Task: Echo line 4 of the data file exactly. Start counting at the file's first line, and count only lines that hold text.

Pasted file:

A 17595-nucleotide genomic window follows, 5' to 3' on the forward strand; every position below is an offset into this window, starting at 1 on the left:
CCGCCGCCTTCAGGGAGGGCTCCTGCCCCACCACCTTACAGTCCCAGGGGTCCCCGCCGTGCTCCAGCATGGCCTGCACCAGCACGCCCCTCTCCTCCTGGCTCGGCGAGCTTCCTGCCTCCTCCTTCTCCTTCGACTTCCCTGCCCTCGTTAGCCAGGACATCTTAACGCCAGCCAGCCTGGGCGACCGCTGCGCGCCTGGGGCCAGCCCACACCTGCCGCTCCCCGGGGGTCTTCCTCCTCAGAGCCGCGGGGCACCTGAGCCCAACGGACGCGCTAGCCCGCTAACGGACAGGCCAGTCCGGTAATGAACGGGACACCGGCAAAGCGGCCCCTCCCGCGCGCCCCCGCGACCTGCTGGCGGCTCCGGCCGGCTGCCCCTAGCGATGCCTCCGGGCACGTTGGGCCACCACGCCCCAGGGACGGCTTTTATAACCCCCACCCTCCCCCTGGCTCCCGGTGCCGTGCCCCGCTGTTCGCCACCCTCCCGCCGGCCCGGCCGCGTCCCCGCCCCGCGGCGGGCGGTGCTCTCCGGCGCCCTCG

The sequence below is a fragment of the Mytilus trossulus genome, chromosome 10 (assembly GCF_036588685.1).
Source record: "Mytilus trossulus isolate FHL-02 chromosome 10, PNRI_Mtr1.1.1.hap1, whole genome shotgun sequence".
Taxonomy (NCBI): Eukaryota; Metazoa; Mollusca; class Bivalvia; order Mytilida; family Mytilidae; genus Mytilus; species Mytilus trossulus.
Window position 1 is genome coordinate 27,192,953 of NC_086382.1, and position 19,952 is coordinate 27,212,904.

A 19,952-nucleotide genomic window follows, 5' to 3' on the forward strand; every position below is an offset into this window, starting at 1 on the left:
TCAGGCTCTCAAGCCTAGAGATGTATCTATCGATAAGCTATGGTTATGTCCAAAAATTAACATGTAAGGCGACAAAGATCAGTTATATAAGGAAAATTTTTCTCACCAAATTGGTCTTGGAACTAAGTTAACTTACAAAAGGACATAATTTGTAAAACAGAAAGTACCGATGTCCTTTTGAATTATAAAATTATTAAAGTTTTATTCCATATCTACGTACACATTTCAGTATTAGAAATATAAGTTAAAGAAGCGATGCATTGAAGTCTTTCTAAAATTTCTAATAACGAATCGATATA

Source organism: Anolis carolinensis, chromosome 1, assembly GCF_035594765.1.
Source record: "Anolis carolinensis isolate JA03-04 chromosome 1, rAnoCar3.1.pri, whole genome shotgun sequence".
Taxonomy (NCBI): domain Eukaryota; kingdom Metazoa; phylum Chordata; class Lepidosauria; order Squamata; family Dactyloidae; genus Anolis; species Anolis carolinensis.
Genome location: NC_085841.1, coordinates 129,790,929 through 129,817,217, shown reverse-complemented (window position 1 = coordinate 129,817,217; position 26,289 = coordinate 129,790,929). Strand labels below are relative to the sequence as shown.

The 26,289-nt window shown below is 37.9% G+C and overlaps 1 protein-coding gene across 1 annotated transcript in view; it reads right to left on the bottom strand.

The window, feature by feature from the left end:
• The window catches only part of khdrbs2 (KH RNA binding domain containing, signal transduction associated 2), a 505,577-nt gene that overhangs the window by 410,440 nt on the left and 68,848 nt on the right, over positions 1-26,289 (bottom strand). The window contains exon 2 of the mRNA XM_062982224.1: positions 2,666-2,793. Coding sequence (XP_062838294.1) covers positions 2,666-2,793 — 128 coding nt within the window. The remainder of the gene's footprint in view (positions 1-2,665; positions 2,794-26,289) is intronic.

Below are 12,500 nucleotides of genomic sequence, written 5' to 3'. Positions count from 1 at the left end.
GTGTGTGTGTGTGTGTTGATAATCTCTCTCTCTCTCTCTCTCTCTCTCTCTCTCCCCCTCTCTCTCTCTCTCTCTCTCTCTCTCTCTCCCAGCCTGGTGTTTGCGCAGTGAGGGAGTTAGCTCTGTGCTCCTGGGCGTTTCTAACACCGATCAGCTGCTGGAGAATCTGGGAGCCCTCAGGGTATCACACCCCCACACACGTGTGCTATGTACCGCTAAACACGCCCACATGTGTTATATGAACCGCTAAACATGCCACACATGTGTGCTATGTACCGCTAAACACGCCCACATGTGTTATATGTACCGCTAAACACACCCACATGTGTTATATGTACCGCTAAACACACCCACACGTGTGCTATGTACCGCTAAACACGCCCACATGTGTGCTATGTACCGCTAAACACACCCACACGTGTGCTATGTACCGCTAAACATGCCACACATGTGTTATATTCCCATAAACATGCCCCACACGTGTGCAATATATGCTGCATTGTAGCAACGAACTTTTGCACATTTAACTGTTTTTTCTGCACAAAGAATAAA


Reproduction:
Source record: "Mytilus trossulus isolate FHL-02 chromosome 10, PNRI_Mtr1.1.1.hap1, whole genome shotgun sequence".